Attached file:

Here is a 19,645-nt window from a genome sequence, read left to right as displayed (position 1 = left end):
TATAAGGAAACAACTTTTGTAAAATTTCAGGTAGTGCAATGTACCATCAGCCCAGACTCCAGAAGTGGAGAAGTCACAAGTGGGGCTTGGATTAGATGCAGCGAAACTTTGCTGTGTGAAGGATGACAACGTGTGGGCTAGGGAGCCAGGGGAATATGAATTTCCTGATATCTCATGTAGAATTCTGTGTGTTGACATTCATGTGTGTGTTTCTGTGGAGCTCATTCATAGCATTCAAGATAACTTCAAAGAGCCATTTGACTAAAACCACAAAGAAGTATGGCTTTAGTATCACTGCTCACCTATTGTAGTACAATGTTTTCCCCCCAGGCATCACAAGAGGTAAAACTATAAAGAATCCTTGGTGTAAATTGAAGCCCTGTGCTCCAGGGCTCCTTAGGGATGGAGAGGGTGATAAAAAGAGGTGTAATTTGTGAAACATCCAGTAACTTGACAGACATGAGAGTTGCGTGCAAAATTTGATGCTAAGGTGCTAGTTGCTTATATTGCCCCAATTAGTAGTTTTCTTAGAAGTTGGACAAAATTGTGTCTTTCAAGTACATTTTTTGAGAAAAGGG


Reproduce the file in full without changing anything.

Here is a 19,645-nt window from a genome sequence, read left to right as displayed (position 1 = left end):
TATAAGGAAACAACTTTTGTAAAATTTCAGGTAGTGCAATGTACCATCAGCCCAGACTCCAGAAGTGGAGAAGTCACAAGTGGGGCTTGGATTAGATGCAGCGAAACTTTGCTGTGTGAAGGATGACAACGTGTGGGCTAGGGAGCCAGGGGAATATGAATTTCCTGATATCTCATGTAGAATTCTGTGTGTTGACATTCATGTGTGTGTTTCTGTGGAGCTCATTCATAGCATTCAAGATAACTTCAAAGAGCCATTTGACTAAAACCACAAAGAAGTATGGCTTTAGTATCACTGCTCACCTATTGTAGTACAATGTTTTCCCCCCAGGCATCACAAGAGGTAAAACTATAAAGAATCCTTGGTGTAAATTGAAGCCCTGTGCTCCAGGGCTCCTTAGGGATGGAGAGGGTGATAAAAAGAGGTGTAATTTGTGAAACATCCAGTAACTTGACAGACATGAGAGTTGCGTGCAAAATTTGATGCTAAGGTGCTAGTTGCTTATATTGCCCCAATTAGTAGTTTTCTTAGAAGTTGGACAAAATTGTGTCTTTCAAGTACATTTTTTGAGAAAAGGG